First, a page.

ors the Senate released his son Demetrius, who had been held B.C. 190 by them as a hostage, and remitted the payments of money still due from him. But these Thracians fell upon the Romans when they were returning from their victory over Antiochus, when Philip was no longer with them, carried off booty and killed many -- by which it was plainly shown how great a service Philip had rendered them when they were going.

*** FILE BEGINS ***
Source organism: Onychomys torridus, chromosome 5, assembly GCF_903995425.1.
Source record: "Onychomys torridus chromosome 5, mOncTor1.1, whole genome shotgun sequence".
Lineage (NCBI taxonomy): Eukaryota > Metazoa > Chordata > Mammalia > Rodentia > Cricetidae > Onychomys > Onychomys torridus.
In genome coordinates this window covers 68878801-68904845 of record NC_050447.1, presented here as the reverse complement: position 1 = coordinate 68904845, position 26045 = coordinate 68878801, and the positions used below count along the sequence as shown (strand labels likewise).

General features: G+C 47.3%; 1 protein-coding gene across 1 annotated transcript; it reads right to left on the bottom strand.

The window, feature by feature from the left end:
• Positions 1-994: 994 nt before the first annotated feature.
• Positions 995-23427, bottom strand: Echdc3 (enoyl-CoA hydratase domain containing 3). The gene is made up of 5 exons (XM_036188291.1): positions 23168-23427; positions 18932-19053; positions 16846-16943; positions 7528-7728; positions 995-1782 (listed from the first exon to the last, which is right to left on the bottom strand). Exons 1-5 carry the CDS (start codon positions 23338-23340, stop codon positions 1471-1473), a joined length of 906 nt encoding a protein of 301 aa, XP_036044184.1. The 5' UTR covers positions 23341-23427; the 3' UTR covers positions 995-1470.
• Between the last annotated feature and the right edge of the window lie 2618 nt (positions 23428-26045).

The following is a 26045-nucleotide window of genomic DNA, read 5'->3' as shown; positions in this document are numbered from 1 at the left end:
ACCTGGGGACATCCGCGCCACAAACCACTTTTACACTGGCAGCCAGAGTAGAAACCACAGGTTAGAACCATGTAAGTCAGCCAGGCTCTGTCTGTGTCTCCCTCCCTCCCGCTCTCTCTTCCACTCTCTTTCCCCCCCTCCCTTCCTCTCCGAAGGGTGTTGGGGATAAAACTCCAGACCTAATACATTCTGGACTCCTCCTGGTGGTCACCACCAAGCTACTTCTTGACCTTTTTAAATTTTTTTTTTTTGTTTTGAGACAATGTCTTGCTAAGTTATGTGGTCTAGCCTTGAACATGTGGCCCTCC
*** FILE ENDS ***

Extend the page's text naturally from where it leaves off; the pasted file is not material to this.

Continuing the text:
That war being ended, many of the Greeks charged B.C. 183 Philip with doing or omitting various things, in disregard of the orders given by Flamininus when he settled the affairs of Greece. To answer these charges Demetrius went as an envoy to Rome in his father's behalf, the Romans being well pleased with him aforetime, when he had been a hostage, and Flamininus strongly recommending him to the Senate. As he was a very young man and somewhat flustered, they directed him to read his father's memorandum in which were written down, one by one, the thi